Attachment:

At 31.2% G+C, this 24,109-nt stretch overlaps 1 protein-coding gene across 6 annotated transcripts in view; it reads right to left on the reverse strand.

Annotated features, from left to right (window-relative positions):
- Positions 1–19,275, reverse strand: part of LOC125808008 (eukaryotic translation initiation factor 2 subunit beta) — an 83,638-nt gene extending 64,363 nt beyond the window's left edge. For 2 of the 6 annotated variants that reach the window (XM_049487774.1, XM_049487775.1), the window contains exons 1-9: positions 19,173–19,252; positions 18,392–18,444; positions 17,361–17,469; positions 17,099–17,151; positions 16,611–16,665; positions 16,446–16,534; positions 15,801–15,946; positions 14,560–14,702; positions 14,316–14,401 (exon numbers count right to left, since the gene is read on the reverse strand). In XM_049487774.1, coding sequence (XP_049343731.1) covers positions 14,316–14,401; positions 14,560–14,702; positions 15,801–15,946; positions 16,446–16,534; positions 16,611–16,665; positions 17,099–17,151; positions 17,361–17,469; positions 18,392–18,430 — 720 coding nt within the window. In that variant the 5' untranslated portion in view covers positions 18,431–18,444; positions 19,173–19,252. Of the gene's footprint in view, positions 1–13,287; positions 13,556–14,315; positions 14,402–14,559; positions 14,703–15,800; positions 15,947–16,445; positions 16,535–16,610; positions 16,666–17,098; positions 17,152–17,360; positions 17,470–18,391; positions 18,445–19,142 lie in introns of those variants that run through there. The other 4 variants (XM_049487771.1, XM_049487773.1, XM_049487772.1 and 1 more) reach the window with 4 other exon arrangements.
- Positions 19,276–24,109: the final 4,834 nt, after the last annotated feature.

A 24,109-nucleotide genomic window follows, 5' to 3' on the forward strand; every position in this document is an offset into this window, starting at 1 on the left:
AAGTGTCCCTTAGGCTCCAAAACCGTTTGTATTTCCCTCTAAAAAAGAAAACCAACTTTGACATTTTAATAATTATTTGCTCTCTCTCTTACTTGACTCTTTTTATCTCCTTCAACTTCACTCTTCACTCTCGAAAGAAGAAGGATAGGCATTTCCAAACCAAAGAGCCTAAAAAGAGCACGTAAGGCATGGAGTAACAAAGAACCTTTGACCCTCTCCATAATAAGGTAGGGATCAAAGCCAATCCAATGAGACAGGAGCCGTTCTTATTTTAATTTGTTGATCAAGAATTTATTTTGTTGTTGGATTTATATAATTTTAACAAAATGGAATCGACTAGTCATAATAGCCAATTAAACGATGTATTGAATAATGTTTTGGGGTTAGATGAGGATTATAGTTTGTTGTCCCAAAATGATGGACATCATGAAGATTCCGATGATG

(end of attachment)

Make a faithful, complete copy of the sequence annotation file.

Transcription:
At 31.2% G+C, this 24,109-nt stretch overlaps 1 protein-coding gene across 6 annotated transcripts in view; it reads right to left on the reverse strand.

Annotated features, from left to right (window-relative positions):
- Positions 1–19,275, reverse strand: part of LOC125808008 (eukaryotic translation initiation factor 2 subunit beta) — an 83,638-nt gene extending 64,363 nt beyond the window's left edge. For 2 of the 6 annotated variants that reach the window (XM_049487774.1, XM_049487775.1), the window contains exons 1-9: positions 19,173–19,252; positions 18,392–18,444; positions 17,361–17,469; positions 17,099–17,151; positions 16,611–16,665; positions 16,446–16,534; positions 15,801–15,946; positions 14,560–14,702; positions 14,316–14,401 (exon numbers count right to left, since the gene is read on the reverse strand). In XM_049487774.1, coding sequence (XP_049343731.1) covers positions 14,316–14,401; positions 14,560–14,702; positions 15,801–15,946; positions 16,446–16,534; positions 16,611–16,665; positions 17,099–17,151; positions 17,361–17,469; positions 18,392–18,430 — 720 coding nt within the window. In that variant the 5' untranslated portion in view covers positions 18,431–18,444; positions 19,173–19,252. Of the gene's footprint in view, positions 1–13,287; positions 13,556–14,315; positions 14,402–14,559; positions 14,703–15,800; positions 15,947–16,445; positions 16,535–16,610; positions 16,666–17,098; positions 17,152–17,360; positions 17,470–18,391; positions 18,445–19,142 lie in introns of those variants that run through there. The other 4 variants (XM_049487771.1, XM_049487773.1, XM_049487772.1 and 1 more) reach the window with 4 other exon arrangements.
- Positions 19,276–24,109: the final 4,834 nt, after the last annotated feature.

A 24,109-nucleotide genomic window follows, 5' to 3' on the forward strand; every position in this document is an offset into this window, starting at 1 on the left:
AAGTGTCCCTTAGGCTCCAAAACCGTTTGTATTTCCCTCTAAAAAAGAAAACCAACTTTGACATTTTAATAATTATTTGCTCTCTCTCTTACTTGACTCTTTTTATCTCCTTCAACTTCACTCTTCACTCTCGAAAGAAGAAGGATAGGCATTTCCAAACCAAAGAGCCTAAAAAGAGCACGTAAGGCATGGAGTAACAAAGAACCTTTGACCCTCTCCATAATAAGGTAGGGATCAAAGCCAATCCAATGAGACAGGAGCCGTTCTTATTTTAATTTGTTGATCAAGAATTTATTTTGTTGTTGGATTTATATAATTTTAACAAAATGGAATCGACTAGTCATAATAGCCAATTAAACGATGTATTGAATAATGTTTTGGGGTTAGATGAGGATTATAGTTTGTTGTCCCAAAATGATGGACATCATGAAGATTCCGATGATG